OK. This is the rail category, so I'll go out on a limb and assume you are speaking of railroad 'guard rails'.
These are used to help keep equipment on a structure, even though a set of wheels may have derailed. They are usually found over bridges, trestles and inside of tunnels. They are laid between and inside the regular rails that the equipment rides on.
They are tapered together at each end, forming a point, so any approaching derailed equipment will ride between them and the outside rails, keeping the equipment from falling off an elevated structure, or from creating a huge mess inside of tunnels.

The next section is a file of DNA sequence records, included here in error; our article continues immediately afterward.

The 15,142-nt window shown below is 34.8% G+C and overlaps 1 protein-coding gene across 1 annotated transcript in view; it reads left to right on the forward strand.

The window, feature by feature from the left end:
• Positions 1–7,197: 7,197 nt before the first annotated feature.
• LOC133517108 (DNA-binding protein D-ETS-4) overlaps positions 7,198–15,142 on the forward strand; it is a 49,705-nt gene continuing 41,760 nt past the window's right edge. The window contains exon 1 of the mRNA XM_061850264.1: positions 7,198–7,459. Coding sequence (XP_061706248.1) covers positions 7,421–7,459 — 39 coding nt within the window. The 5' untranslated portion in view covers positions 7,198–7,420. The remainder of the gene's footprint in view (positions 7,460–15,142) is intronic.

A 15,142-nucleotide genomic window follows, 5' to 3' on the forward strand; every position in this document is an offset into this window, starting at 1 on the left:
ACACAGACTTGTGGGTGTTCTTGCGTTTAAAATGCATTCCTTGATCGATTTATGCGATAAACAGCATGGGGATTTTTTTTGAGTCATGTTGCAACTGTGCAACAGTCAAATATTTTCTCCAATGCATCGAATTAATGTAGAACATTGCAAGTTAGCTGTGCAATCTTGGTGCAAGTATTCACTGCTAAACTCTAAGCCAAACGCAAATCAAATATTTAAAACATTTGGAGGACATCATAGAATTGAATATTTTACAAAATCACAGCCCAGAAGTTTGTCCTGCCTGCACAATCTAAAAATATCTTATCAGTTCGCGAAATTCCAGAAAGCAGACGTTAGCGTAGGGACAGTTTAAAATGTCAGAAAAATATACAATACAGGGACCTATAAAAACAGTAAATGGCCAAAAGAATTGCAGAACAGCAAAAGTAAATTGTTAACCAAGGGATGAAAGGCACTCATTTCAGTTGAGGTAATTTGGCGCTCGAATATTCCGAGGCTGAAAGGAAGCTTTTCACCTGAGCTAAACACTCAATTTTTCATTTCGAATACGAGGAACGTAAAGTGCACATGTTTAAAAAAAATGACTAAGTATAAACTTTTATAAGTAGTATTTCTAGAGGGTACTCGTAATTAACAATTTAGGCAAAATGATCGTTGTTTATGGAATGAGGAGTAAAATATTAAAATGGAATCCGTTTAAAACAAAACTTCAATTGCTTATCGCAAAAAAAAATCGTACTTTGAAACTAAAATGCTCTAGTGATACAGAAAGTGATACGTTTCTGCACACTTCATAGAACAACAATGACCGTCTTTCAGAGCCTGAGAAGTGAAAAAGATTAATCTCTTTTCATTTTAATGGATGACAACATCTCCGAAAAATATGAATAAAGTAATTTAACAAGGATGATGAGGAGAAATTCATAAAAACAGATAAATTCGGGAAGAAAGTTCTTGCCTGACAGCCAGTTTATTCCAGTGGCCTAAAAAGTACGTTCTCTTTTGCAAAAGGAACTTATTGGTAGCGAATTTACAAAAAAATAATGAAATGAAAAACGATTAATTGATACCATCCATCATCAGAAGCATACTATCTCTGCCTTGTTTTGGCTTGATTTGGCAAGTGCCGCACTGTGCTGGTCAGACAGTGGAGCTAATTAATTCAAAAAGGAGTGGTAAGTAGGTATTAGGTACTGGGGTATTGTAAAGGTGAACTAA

At one time they were common place, but now are usually seen only where there is a high degree of probability that a derailment will cause a large amount of destruction or pollution in the event of spilled haz-mat.
Or were you talking about hi-way guard rails? Guide or guard, it makes no difference. The question I would ask is, "Why do they call them 'rails'?" It's not a fence and nothing is supposed to ride on it. I say we get rid of the confusion and rename it as a 'CRS' (Composite Roadside Structure).
But noooooooo. Now I'll be thinking of this on the road tomorrow, lose my concentration and wind up on the CRS. I hope you're happy........